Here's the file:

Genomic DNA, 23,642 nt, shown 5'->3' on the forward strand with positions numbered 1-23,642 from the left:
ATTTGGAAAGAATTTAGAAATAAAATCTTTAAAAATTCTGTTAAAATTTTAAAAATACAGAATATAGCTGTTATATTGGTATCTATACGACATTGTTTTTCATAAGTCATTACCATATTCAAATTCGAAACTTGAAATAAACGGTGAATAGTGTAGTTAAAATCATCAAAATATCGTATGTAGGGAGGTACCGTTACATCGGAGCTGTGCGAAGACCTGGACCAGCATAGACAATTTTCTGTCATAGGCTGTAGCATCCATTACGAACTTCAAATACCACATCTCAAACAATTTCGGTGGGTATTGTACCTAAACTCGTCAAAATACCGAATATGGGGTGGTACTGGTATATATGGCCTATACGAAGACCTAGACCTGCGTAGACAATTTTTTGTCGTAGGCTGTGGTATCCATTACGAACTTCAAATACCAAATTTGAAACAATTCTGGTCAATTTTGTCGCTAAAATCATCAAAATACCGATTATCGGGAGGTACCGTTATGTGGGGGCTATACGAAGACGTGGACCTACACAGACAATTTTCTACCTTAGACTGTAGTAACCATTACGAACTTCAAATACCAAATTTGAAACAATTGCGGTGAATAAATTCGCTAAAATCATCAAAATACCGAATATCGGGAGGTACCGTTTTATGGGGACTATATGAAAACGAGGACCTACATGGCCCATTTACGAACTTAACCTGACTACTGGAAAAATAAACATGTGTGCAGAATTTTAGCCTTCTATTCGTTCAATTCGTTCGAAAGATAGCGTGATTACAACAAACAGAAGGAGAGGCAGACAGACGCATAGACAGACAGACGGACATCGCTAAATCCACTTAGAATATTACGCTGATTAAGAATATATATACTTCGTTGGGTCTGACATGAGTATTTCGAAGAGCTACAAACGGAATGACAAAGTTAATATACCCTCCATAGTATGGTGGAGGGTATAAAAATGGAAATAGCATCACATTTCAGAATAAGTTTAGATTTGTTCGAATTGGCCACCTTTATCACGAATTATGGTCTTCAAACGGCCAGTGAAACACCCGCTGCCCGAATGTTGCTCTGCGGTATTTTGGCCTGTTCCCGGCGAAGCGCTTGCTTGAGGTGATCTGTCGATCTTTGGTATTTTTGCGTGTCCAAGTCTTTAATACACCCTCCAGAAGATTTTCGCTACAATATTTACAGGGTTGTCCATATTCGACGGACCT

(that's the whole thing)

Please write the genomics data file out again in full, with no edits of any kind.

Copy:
Genomic DNA, 23,642 nt, shown 5'->3' on the forward strand with positions numbered 1-23,642 from the left:
ATTTGGAAAGAATTTAGAAATAAAATCTTTAAAAATTCTGTTAAAATTTTAAAAATACAGAATATAGCTGTTATATTGGTATCTATACGACATTGTTTTTCATAAGTCATTACCATATTCAAATTCGAAACTTGAAATAAACGGTGAATAGTGTAGTTAAAATCATCAAAATATCGTATGTAGGGAGGTACCGTTACATCGGAGCTGTGCGAAGACCTGGACCAGCATAGACAATTTTCTGTCATAGGCTGTAGCATCCATTACGAACTTCAAATACCACATCTCAAACAATTTCGGTGGGTATTGTACCTAAACTCGTCAAAATACCGAATATGGGGTGGTACTGGTATATATGGCCTATACGAAGACCTAGACCTGCGTAGACAATTTTTTGTCGTAGGCTGTGGTATCCATTACGAACTTCAAATACCAAATTTGAAACAATTCTGGTCAATTTTGTCGCTAAAATCATCAAAATACCGATTATCGGGAGGTACCGTTATGTGGGGGCTATACGAAGACGTGGACCTACACAGACAATTTTCTACCTTAGACTGTAGTAACCATTACGAACTTCAAATACCAAATTTGAAACAATTGCGGTGAATAAATTCGCTAAAATCATCAAAATACCGAATATCGGGAGGTACCGTTTTATGGGGACTATATGAAAACGAGGACCTACATGGCCCATTTACGAACTTAACCTGACTACTGGAAAAATAAACATGTGTGCAGAATTTTAGCCTTCTATTCGTTCAATTCGTTCGAAAGATAGCGTGATTACAACAAACAGAAGGAGAGGCAGACAGACGCATAGACAGACAGACGGACATCGCTAAATCCACTTAGAATATTACGCTGATTAAGAATATATATACTTCGTTGGGTCTGACATGAGTATTTCGAAGAGCTACAAACGGAATGACAAAGTTAATATACCCTCCATAGTATGGTGGAGGGTATAAAAATGGAAATAGCATCACATTTCAGAATAAGTTTAGATTTGTTCGAATTGGCCACCTTTATCACGAATTATGGTCTTCAAACGGCCAGTGAAACACCCGCTGCCCGAATGTTGCTCTGCGGTATTTTGGCCTGTTCCCGGCGAAGCGCTTGCTTGAGGTGATCTGTCGATCTTTGGTATTTTTGCGTGTCCAAGTCTTTAATACACCCTCCAGAAGATTTTCGCTACAATATTTACAGGGTTGTCCATATTCGACGGACCT